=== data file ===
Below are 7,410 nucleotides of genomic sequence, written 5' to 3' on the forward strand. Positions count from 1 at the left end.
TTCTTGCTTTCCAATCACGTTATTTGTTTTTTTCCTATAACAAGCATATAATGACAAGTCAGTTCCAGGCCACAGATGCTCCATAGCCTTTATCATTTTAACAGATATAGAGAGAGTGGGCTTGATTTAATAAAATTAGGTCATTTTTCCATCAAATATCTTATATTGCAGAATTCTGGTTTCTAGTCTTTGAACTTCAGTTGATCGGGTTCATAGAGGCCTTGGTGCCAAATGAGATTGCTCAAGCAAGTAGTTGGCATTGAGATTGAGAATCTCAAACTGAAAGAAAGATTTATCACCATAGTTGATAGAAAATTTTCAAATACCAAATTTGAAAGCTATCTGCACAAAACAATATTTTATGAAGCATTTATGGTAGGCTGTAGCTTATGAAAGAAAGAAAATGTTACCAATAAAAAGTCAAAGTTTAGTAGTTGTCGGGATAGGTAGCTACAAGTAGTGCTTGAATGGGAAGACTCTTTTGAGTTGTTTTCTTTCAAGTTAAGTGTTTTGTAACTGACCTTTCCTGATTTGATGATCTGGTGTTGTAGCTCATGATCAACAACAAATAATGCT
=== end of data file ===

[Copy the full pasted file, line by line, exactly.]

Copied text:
Below are 7,410 nucleotides of genomic sequence, written 5' to 3' on the forward strand. Positions count from 1 at the left end.
TTCTTGCTTTCCAATCACGTTATTTGTTTTTTTCCTATAACAAGCATATAATGACAAGTCAGTTCCAGGCCACAGATGCTCCATAGCCTTTATCATTTTAACAGATATAGAGAGAGTGGGCTTGATTTAATAAAATTAGGTCATTTTTCCATCAAATATCTTATATTGCAGAATTCTGGTTTCTAGTCTTTGAACTTCAGTTGATCGGGTTCATAGAGGCCTTGGTGCCAAATGAGATTGCTCAAGCAAGTAGTTGGCATTGAGATTGAGAATCTCAAACTGAAAGAAAGATTTATCACCATAGTTGATAGAAAATTTTCAAATACCAAATTTGAAAGCTATCTGCACAAAACAATATTTTATGAAGCATTTATGGTAGGCTGTAGCTTATGAAAGAAAGAAAATGTTACCAATAAAAAGTCAAAGTTTAGTAGTTGTCGGGATAGGTAGCTACAAGTAGTGCTTGAATGGGAAGACTCTTTTGAGTTGTTTTCTTTCAAGTTAAGTGTTTTGTAACTGACCTTTCCTGATTTGATGATCTGGTGTTGTAGCTCATGATCAACAACAAATAATGCT